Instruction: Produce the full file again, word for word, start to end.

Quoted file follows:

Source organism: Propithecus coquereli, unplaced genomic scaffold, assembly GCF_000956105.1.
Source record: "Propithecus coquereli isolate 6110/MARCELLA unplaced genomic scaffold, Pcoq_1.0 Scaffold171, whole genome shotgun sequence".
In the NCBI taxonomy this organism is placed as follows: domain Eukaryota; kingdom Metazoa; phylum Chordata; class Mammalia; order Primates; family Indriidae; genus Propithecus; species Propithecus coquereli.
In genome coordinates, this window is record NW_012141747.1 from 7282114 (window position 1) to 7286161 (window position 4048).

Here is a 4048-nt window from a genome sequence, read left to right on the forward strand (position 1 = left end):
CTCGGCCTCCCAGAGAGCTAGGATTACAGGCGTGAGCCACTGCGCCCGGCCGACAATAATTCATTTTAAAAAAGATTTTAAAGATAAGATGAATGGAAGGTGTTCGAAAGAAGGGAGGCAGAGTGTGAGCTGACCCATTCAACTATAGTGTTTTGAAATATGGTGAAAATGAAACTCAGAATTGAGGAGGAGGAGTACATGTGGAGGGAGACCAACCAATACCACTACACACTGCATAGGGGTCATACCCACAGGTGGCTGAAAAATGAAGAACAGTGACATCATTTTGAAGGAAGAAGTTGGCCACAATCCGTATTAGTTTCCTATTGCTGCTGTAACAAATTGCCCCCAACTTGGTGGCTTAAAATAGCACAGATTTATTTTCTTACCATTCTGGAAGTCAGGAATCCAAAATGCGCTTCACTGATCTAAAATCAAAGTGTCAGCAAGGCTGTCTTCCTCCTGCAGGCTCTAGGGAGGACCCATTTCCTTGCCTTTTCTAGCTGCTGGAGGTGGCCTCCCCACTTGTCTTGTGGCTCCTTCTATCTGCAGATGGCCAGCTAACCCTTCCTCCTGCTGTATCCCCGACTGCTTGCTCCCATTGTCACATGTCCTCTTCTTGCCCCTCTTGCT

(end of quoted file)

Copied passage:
Source organism: Propithecus coquereli, unplaced genomic scaffold, assembly GCF_000956105.1.
Source record: "Propithecus coquereli isolate 6110/MARCELLA unplaced genomic scaffold, Pcoq_1.0 Scaffold171, whole genome shotgun sequence".
In the NCBI taxonomy this organism is placed as follows: domain Eukaryota; kingdom Metazoa; phylum Chordata; class Mammalia; order Primates; family Indriidae; genus Propithecus; species Propithecus coquereli.
In genome coordinates, this window is record NW_012141747.1 from 7282114 (window position 1) to 7286161 (window position 4048).

Here is a 4048-nt window from a genome sequence, read left to right on the forward strand (position 1 = left end):
CTCGGCCTCCCAGAGAGCTAGGATTACAGGCGTGAGCCACTGCGCCCGGCCGACAATAATTCATTTTAAAAAAGATTTTAAAGATAAGATGAATGGAAGGTGTTCGAAAGAAGGGAGGCAGAGTGTGAGCTGACCCATTCAACTATAGTGTTTTGAAATATGGTGAAAATGAAACTCAGAATTGAGGAGGAGGAGTACATGTGGAGGGAGACCAACCAATACCACTACACACTGCATAGGGGTCATACCCACAGGTGGCTGAAAAATGAAGAACAGTGACATCATTTTGAAGGAAGAAGTTGGCCACAATCCGTATTAGTTTCCTATTGCTGCTGTAACAAATTGCCCCCAACTTGGTGGCTTAAAATAGCACAGATTTATTTTCTTACCATTCTGGAAGTCAGGAATCCAAAATGCGCTTCACTGATCTAAAATCAAAGTGTCAGCAAGGCTGTCTTCCTCCTGCAGGCTCTAGGGAGGACCCATTTCCTTGCCTTTTCTAGCTGCTGGAGGTGGCCTCCCCACTTGTCTTGTGGCTCCTTCTATCTGCAGATGGCCAGCTAACCCTTCCTCCTGCTGTATCCCCGACTGCTTGCTCCCATTGTCACATGTCCTCTTCTTGCCCCTCTTGCT